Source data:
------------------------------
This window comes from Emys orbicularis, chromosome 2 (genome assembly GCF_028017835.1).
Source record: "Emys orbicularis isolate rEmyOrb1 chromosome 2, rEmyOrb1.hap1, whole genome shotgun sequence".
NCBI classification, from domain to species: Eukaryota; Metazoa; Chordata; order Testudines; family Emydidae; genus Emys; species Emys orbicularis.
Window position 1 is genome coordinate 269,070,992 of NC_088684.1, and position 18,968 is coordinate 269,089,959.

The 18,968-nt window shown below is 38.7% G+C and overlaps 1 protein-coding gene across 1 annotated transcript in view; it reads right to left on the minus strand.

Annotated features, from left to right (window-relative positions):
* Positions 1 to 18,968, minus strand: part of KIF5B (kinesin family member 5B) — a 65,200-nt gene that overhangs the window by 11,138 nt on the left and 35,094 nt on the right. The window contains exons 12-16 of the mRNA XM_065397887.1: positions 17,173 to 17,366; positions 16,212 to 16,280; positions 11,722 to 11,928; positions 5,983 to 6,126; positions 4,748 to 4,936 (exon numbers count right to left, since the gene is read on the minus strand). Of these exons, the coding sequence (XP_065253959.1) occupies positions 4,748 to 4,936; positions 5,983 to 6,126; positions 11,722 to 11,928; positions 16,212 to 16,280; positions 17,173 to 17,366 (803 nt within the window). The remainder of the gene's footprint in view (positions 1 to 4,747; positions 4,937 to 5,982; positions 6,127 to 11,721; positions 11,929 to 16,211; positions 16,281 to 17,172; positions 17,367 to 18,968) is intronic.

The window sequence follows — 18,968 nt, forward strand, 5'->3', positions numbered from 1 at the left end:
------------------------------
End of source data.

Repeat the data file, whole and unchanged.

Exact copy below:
This window comes from Emys orbicularis, chromosome 2 (genome assembly GCF_028017835.1).
Source record: "Emys orbicularis isolate rEmyOrb1 chromosome 2, rEmyOrb1.hap1, whole genome shotgun sequence".
NCBI classification, from domain to species: Eukaryota; Metazoa; Chordata; order Testudines; family Emydidae; genus Emys; species Emys orbicularis.
Window position 1 is genome coordinate 269,070,992 of NC_088684.1, and position 18,968 is coordinate 269,089,959.

The 18,968-nt window shown below is 38.7% G+C and overlaps 1 protein-coding gene across 1 annotated transcript in view; it reads right to left on the minus strand.

Annotated features, from left to right (window-relative positions):
* Positions 1 to 18,968, minus strand: part of KIF5B (kinesin family member 5B) — a 65,200-nt gene that overhangs the window by 11,138 nt on the left and 35,094 nt on the right. The window contains exons 12-16 of the mRNA XM_065397887.1: positions 17,173 to 17,366; positions 16,212 to 16,280; positions 11,722 to 11,928; positions 5,983 to 6,126; positions 4,748 to 4,936 (exon numbers count right to left, since the gene is read on the minus strand). Of these exons, the coding sequence (XP_065253959.1) occupies positions 4,748 to 4,936; positions 5,983 to 6,126; positions 11,722 to 11,928; positions 16,212 to 16,280; positions 17,173 to 17,366 (803 nt within the window). The remainder of the gene's footprint in view (positions 1 to 4,747; positions 4,937 to 5,982; positions 6,127 to 11,721; positions 11,929 to 16,211; positions 16,281 to 17,172; positions 17,367 to 18,968) is intronic.

The window sequence follows — 18,968 nt, forward strand, 5'->3', positions numbered from 1 at the left end: